CEO Darren Woods of Exxon failing to deliver on his promise of reviving the company’s earnings
- CEO Darren Woods of Exxon failing to deliver on his promise of reviving the company’s earnings.
- At -13%, Exxon lags significantly behind its competitors in terms of shareholder returns.
- Capital expenditures climbed to $35 billion for the company in 2019.
- Woods had anticipated $25 billion in earnings for Exxon in 2019.
- Exxon was seen trading at around a decade-low of $65 per share in the stock market on Monday .
Exxon Mobil Corp’s CEO, Darren Woods, had previously expressed confidence in reviving the company’s earnings. As per the latest report, however, two of his best-known units, chemicals and refining, have stood in his way of delivering on his promise.
As per the analysts, weaker outlook on annual profit front in 2019 now requires the oil and gas company to reassess its previously announced bold spending plans if it wishes to strive through the next wave of falling oil prices. In order to cover the shareholder dividends, the experts added, Exxon will now have to resort to selling a few of its assets.
Exxon Is The Second Largest Publicly Traded Oil Company
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In the league of publicly traded oil companies, Exxon is second only to Saudi Arabian Oil Co. Thanks to its size and management, Exxon previously held a reputation of a company with the largest potential to cope with the volatility in oil prices.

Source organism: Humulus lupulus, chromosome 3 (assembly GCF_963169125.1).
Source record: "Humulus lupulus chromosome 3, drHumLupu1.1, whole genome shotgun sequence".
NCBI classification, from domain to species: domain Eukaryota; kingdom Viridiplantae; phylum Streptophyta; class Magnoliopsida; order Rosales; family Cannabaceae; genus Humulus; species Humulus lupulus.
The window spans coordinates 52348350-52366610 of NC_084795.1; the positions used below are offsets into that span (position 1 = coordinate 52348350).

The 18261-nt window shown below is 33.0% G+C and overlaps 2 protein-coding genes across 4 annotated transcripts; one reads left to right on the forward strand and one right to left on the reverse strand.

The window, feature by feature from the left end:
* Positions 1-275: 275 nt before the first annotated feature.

Following a consistent drop in the chemicals unit, however, the reputation is quickly slipping out of Exxon’s hands as it continues to post poor than expected profit on an annual basis. According to Refinitiv, Exxon’s competitors like Chevron Corp and British Petroleum have posted a 25% and 82% increase respectively in terms of shareholder returns. Exxon, on the other hand, lags significantly behind at -13%.
Woods took over Exxon as the CEO in 2017. As of 2016, Exxon’s capital expenditures were capped at $19 billion. Following Woods’ strategy to push the chemicals, refining, and oil output higher, directed at improving the annual earnings, however, capital expenditures touched a record $35 billion for the company in 2019.
Woods had Anticipated $25 Billion In Earnings For Exxon In 2019
In March 2019, Woods had anticipated $25 billion in earnings for Exxon in 2019. The forecast for 2021, on the other hand, was at a much higher $31 billion. Before a collapse in the oil prices, Exxon had printed its annual earnings at $32.5 billion in 2014.
Further details of the company’s quarterly performance are to be revealed on Friday in its earnings report, ahead of which, Exxon refused to comment. The oil and gas company, however, cited a global oversupply of chemicals, U.S – China trade complications, and contracting margins in fuels for the poor performance. The refining unit, on the other hand, remained under pressure due to the equipment outages.
Exxon was seen trading at around $65 per share in the stock market on Monday that marks a level closer to that of a decade ago.